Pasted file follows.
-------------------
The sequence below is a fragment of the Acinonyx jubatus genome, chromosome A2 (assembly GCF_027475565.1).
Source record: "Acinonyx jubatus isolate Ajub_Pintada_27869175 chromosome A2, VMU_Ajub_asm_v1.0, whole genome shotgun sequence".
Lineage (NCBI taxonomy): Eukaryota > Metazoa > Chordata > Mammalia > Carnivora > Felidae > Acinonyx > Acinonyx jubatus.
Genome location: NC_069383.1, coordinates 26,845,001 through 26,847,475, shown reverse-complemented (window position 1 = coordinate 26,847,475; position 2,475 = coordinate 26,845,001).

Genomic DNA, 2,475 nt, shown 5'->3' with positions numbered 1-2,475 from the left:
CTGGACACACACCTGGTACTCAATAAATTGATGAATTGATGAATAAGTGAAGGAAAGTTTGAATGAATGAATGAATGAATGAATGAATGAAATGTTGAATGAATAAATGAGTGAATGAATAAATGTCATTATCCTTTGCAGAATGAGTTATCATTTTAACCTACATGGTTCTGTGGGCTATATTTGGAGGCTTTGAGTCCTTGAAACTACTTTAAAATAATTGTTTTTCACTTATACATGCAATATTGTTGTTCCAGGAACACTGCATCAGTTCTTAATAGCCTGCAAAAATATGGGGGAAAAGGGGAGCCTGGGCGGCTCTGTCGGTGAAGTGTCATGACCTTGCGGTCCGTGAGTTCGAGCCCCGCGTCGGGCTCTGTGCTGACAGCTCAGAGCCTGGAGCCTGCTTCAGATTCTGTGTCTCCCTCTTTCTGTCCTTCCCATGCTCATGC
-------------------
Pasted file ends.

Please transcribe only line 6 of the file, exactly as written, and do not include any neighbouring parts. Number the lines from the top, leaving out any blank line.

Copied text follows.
CTGGACACACACCTGGTACTCAATAAATTGATGAATTGATGAATAAGTGAAGGAAAGTTTGAATGAATGAATGAATGAATGAATGAATGAAATGTTGAATGAATAAATGAGTGAATGAATAAATGTCATTATCCTTTGCAGAATGAGTTATCATTTTAACCTACATGGTTCTGTGGGCTATATTTGGAGGCTTTGAGTCCTTGAAACTACTTTAAAATAATTGTTTTTCACTTATACATGCAATATTGTTGTTCCAGGAACACTGCATCAGTTCTTAATAGCCTGCAAAAATATGGGGGAAAAGGGGAGCCTGGGCGGCTCTGTCGGTGAAGTGTCATGACCTTGCGGTCCGTGAGTTCGAGCCCCGCGTCGGGCTCTGTGCTGACAGCTCAGAGCCTGGAGCCTGCTTCAGATTCTGTGTCTCCCTCTTTCTGTCCTTCCCATGCTCATGC